So, Phase 1 had already been built and this was most of port systems and then also some of the surveillance cameras in the city of Oakland. Phase 2 was to continue with build out and integrate some other systems. And what happened at the March 4th meeting is that the council did vote to go forward with Phase 2 but it also voted to remove the city cameras from the Domain Awareness Center.
Just to get some context on that, the city staff gave the City Council an estimate of costs because this was built with Department of Homeland Security funds so the City Council is actually having to pay money back to the Department of Homeland Security to take these cameras out. And when you think about how excited local governments to get what they view as free money from the federal government, this is a huge win.
There’s still more to do with the Domain Awareness Center, and we would have liked to see a “no” vote. But there’s no question that this is an improvement over a citywide Domain Awareness Center.
GOSZTOLA: Just to establish some facts I’m going to read from something you wrote for the Electronic Frontier Foundation about what this could’ve been. You put up this piece, “EFF Submits Letter Opposing Oakland’s Domain Awareness Center,” and it noted that “35 CCTV cameras, 40 live video surveillance cameras, 25 traffic camera sites, license plate readers, and Oakland’s “[gun]shot spotter” system,” were part of the proposed project.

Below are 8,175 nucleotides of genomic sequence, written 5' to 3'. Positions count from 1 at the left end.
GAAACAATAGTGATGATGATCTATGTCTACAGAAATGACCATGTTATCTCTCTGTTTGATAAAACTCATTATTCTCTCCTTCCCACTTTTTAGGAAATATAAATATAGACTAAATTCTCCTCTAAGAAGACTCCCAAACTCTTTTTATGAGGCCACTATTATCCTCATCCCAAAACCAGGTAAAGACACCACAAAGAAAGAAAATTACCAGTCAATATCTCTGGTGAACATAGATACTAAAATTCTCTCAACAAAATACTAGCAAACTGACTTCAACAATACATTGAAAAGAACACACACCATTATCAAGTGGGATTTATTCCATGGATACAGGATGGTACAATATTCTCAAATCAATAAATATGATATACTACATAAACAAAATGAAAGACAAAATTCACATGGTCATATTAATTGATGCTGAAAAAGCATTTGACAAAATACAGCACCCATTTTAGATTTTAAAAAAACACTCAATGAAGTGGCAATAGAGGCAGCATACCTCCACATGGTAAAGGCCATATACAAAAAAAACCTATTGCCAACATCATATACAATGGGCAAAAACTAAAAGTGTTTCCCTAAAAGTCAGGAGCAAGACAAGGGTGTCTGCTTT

There are many organizations that rejected this and were actively involved in opposing the proposed project. Can you address recent history in Oakland, maybe related to law enforcement and surveillance that made people particularly wary about allowing this to proceed?
KAYYALI: As some of your listeners probably know, Oakland does not have a good record as far as law enforcement goes. Surveillance and just in general any authority that the police department has, people have a really good reason to be suspicious.
The Oakland Police Department is currently in active litigation. It was sued for the vigilantes actions by some Oakland police officers that happened in 2003. This is a large civil rights lawsuit. And then also at the same time the Oakland Police Department has been sued for its use of so-called less lethal weapons. And, in fact, one of those lawsuits arose out of actions at the Port. This was a protest in 2003 against the war and Oakland Police Department used wooden dowels and severely injured protesters. There was a lawsuit and there were crowd control measures that Oakland Police Department came up with with the ACLU and the National Lawyers Guild, which they to-date have not followed.
In all the Occupy protests, the images of what was going on in Oakland, people saw them around the country. And the Oakland Police Department absolutely did not follow their crowd control measures.
Those are some examples of just bad faith on the part of the police department and also misuse of technology. There are concerns about use of license plate readers and then also just recently there is discussion about the use of StingRay technology, and this is technology that oftentimes without a warrant is used to get location of cellphones. So, there is just a lot of concern with giving a police department, particularly like Oakland—I mean, any police department—but Oakland really has history of civil liberties abuses, mismanagement and it’s really not a solution to public safety problems in Oakland to be giving them this kind of technology.